928 MR. BRAY: That's correct.
929 COMMISSIONER PENTEFOUNTAS: Okay. For work that they have already accomplished?
930 MR. BRAY: No, primarily for work going forward.
931 COMMISSIONER PENTEFOUNTAS: Going forward. So everything you do from now until September will be pro bono?
932 MR. BRAY: We don't like to use the word pro bono, we use good will, but yes.
933 COMMISSIONER PENTEFOUNTAS: Good will. Okay. Well, good will usually has something at the end of that. And what happens in September, what's the fee structure look like?
934 MR. BRAY: The fee structure, there is no fee that goes to Bray & Partners, it's a salary or compensation that goes to each of the individuals and that's built into the budget and you've got it in front of you.
935 COMMISSIONER PENTEFOUNTAS: Okay. So there will be AVR revenues leaving AVR to go to Bray & Partners?
936 MR. BRAY: The money -- let me clarify. The money does not go to Bray & Partners, per se, there is no profitability on a corporate level, it goes to -- there's a payment. If somebody's acting as the Operations Manager that I brought into the fold, they will get paid for their work on AVR period. There is no money that goes to Bray & Partners.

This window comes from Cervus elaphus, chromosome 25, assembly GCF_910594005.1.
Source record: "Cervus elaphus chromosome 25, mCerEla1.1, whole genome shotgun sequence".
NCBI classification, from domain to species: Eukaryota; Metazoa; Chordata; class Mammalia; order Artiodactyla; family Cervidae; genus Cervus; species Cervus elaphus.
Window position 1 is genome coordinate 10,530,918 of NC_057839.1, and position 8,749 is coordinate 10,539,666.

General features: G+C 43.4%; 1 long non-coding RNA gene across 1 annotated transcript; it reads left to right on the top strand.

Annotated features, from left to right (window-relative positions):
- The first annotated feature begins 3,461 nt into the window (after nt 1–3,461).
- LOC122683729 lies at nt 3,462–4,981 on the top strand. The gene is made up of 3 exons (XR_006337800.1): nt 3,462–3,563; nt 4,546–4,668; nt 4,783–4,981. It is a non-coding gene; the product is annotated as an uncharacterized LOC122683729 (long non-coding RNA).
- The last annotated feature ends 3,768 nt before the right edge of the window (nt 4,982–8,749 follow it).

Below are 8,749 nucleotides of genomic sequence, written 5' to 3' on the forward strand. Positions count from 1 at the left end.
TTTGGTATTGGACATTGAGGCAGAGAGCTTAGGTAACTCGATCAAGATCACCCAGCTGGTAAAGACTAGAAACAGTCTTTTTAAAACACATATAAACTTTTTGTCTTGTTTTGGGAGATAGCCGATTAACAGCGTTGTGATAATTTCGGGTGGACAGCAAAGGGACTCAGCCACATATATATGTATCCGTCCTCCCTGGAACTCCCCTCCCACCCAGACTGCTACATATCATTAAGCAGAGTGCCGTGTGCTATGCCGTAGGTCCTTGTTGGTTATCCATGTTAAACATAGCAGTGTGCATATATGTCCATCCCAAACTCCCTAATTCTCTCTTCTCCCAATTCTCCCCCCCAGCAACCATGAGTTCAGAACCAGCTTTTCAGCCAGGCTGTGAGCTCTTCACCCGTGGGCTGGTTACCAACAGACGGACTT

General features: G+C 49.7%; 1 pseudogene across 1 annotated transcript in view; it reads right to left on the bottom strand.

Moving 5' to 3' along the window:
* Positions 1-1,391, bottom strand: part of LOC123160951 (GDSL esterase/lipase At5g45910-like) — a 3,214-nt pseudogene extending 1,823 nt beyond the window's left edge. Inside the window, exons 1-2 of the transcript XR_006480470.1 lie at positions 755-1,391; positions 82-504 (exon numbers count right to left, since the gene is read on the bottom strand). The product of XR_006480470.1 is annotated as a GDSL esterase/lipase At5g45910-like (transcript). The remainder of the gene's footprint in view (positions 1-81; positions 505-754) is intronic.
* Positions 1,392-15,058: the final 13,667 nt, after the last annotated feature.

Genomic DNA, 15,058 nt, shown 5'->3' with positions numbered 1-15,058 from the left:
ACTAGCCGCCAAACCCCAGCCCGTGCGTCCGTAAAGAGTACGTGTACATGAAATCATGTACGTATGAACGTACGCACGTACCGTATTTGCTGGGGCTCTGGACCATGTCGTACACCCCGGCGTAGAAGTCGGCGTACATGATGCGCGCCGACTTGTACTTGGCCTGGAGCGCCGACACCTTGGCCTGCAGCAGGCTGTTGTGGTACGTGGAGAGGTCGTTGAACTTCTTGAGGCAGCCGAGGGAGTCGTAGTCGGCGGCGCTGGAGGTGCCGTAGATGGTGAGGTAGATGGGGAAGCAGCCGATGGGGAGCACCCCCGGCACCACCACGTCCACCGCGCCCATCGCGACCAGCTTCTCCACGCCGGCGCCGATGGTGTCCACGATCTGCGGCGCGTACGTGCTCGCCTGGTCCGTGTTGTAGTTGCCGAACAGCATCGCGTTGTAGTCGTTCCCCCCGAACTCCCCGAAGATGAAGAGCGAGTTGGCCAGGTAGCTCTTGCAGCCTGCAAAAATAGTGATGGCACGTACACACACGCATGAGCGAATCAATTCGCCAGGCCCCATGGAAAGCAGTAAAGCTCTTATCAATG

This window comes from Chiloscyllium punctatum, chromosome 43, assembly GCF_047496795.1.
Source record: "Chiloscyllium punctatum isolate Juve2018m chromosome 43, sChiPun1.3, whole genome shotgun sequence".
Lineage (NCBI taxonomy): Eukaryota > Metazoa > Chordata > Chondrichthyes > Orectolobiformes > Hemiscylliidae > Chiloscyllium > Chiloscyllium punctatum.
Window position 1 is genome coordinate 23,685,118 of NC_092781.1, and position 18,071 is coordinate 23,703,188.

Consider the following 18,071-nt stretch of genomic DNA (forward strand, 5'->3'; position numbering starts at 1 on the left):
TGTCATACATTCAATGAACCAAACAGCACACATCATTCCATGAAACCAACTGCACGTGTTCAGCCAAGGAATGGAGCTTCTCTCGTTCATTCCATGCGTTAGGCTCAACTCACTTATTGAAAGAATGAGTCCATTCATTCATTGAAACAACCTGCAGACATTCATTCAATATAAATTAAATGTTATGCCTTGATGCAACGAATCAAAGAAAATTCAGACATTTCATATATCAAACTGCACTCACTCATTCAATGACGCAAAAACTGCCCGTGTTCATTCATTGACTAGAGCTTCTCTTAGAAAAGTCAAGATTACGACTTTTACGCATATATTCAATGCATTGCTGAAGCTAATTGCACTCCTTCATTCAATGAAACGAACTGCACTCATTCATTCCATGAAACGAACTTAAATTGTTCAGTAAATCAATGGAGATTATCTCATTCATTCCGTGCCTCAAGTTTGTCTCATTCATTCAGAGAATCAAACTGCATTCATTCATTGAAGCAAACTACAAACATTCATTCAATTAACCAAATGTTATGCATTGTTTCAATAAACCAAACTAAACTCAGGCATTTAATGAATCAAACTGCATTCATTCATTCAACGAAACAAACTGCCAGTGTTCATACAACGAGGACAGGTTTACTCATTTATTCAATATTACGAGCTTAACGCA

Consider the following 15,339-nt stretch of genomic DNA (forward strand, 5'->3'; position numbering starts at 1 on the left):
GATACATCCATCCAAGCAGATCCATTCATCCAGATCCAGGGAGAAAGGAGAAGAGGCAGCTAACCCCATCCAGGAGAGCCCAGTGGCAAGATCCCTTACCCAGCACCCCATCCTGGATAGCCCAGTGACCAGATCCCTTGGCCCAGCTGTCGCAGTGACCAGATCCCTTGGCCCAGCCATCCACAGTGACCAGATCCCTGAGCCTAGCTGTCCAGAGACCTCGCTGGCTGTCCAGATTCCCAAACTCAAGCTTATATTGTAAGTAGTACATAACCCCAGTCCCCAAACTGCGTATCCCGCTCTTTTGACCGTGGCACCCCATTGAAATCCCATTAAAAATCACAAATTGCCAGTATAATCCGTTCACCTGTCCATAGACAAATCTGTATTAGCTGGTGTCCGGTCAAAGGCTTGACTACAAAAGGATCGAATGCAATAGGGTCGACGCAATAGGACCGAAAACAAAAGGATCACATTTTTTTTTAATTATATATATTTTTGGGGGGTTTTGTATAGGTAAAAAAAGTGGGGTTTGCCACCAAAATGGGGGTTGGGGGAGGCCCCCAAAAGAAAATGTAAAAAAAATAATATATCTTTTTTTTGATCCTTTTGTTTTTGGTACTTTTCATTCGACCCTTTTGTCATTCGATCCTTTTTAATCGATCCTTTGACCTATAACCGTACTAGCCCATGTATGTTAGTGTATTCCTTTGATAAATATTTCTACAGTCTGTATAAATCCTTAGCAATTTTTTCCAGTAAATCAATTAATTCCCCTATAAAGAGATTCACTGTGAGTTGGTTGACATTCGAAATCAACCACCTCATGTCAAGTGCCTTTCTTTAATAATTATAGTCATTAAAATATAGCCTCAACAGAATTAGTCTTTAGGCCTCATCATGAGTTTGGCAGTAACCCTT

937 COMMISSIONER PENTEFOUNTAS: And if the revenues don't come in September, what happens then?
938 MR. BRAY: Well, if the sky falls, given --
939 COMMISSIONER PENTEFUNTAS: Well, it's been falling for quite a few years.
940 MR. BRAY: Quite right, but we are -- given the history of this team, I think the chances of failure -- of any team that I -- remember, I've worked on many, many different types of niche organizations, I put the South -- first South Asian station on the air across country, I've worked at a lot of niche situations and I would suggest that the chances of us meeting the plan are very -- as strong as they could possibly be.
941 COMMISSIONER PENTEFOUNTAS: And if you don't...?
942 MR. BRAY: And if we don't, we will keep trying. You won't --
943 COMMISSIONER PENTEFOUNTAS: Until when?